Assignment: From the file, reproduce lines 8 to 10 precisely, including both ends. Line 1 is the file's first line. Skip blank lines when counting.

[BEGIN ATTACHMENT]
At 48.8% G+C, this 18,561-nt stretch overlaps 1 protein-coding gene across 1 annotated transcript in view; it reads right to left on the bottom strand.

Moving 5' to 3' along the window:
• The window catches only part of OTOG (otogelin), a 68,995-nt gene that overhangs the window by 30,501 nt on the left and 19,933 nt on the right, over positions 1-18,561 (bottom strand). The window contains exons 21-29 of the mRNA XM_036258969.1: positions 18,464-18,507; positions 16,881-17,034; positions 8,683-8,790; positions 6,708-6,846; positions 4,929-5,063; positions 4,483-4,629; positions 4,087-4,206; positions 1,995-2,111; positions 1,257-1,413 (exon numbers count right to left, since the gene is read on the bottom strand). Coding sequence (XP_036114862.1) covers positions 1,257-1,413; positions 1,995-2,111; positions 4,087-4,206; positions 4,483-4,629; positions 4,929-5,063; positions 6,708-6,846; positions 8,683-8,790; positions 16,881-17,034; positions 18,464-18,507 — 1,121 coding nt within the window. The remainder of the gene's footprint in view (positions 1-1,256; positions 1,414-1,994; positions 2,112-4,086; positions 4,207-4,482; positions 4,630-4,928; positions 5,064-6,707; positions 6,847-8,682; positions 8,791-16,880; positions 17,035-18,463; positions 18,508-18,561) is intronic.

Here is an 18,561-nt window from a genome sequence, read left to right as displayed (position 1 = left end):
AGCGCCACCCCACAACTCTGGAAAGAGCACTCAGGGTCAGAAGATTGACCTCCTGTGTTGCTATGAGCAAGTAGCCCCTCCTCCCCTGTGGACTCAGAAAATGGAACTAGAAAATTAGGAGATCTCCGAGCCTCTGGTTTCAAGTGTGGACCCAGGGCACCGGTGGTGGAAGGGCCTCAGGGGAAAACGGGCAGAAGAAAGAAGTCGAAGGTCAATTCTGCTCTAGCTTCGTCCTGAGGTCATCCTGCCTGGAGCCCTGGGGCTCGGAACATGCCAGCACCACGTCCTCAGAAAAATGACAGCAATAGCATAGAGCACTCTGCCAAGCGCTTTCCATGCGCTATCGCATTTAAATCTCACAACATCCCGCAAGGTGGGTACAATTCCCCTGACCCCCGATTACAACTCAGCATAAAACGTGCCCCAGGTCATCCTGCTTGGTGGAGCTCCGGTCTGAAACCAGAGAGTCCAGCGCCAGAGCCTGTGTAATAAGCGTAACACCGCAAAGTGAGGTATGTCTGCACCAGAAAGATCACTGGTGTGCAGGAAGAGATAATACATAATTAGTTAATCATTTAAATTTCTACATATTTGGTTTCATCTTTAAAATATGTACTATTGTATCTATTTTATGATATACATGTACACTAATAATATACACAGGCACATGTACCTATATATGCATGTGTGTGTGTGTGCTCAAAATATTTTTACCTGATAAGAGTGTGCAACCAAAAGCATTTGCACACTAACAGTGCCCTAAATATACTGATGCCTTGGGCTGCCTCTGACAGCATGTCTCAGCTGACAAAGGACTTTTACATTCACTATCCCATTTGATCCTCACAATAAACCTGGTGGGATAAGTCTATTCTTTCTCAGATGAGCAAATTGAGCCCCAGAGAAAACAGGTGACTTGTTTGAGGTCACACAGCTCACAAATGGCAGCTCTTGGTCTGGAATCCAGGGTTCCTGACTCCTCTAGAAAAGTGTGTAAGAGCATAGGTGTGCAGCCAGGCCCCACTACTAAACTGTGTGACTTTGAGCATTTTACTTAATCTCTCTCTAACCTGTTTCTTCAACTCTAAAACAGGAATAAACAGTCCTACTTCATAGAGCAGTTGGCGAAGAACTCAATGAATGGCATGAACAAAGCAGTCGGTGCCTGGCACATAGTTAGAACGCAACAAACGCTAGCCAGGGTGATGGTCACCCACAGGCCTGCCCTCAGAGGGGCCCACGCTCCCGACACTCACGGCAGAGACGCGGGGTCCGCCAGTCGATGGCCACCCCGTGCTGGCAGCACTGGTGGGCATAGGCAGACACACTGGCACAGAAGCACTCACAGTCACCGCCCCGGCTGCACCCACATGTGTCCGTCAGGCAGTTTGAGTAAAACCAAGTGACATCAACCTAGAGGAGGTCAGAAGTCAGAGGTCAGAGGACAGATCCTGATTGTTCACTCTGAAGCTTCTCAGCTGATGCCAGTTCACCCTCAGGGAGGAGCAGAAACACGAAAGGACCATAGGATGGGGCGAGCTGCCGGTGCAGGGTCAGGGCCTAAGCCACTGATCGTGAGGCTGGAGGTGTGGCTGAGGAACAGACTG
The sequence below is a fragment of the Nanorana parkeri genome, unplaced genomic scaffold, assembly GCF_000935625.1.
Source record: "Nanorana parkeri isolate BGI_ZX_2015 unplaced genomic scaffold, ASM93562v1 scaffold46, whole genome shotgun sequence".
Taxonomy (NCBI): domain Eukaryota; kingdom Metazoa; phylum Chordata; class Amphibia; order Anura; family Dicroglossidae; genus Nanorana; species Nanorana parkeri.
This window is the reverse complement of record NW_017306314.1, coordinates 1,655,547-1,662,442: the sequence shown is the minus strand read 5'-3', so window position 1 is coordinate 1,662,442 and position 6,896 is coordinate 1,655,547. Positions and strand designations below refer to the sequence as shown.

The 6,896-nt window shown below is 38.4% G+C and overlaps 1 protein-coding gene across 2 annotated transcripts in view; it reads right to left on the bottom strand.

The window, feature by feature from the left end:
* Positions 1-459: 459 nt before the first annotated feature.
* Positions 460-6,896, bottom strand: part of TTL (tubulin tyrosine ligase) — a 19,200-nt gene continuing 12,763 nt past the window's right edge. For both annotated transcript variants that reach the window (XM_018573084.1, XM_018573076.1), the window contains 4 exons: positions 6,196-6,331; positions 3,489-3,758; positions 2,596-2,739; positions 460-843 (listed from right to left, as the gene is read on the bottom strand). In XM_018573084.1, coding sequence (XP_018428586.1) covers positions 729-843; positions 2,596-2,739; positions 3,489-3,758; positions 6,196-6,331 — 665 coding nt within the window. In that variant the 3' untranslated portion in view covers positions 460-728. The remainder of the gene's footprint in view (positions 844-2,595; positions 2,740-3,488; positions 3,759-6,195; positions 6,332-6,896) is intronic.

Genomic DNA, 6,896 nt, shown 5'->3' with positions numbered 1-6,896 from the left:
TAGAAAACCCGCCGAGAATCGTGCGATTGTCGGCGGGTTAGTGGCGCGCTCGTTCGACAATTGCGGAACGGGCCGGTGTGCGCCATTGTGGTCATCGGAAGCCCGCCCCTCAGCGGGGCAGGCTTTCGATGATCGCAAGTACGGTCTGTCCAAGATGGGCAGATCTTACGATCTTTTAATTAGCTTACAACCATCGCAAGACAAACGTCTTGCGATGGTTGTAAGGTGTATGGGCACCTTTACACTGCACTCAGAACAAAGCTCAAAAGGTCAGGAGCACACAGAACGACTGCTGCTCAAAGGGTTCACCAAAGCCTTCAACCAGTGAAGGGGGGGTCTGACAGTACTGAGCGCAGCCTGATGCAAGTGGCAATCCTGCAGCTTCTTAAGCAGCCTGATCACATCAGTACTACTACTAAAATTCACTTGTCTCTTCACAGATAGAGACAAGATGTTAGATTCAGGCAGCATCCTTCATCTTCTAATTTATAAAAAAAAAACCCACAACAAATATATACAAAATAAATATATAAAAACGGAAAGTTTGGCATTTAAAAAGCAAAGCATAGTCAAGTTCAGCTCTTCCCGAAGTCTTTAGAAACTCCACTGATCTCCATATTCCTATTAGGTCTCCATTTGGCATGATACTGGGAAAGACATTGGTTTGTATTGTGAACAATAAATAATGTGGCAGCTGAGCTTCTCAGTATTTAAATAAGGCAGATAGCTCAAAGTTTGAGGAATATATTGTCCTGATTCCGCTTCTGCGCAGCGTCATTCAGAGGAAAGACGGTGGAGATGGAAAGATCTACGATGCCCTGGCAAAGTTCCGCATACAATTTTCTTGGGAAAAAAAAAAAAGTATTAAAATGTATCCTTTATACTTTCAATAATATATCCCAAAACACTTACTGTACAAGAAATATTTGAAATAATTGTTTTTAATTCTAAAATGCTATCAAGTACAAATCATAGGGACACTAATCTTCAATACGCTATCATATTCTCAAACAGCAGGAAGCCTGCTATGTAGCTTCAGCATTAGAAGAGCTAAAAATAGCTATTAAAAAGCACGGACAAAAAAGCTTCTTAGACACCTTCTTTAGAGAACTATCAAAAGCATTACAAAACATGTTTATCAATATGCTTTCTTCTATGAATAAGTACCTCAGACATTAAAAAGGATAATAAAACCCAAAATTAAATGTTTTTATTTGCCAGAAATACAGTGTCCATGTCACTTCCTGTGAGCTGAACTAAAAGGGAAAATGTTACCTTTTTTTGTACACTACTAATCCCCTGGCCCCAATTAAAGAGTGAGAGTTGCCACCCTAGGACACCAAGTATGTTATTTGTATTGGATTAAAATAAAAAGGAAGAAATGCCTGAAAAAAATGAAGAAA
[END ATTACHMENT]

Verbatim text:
Taxonomy (NCBI): domain Eukaryota; kingdom Metazoa; phylum Chordata; class Amphibia; order Anura; family Dicroglossidae; genus Nanorana; species Nanorana parkeri.
This window is the reverse complement of record NW_017306314.1, coordinates 1,655,547-1,662,442: the sequence shown is the minus strand read 5'-3', so window position 1 is coordinate 1,662,442 and position 6,896 is coordinate 1,655,547. Positions and strand designations below refer to the sequence as shown.

The 6,896-nt window shown below is 38.4% G+C and overlaps 1 protein-coding gene across 2 annotated transcripts in view; it reads right to left on the bottom strand.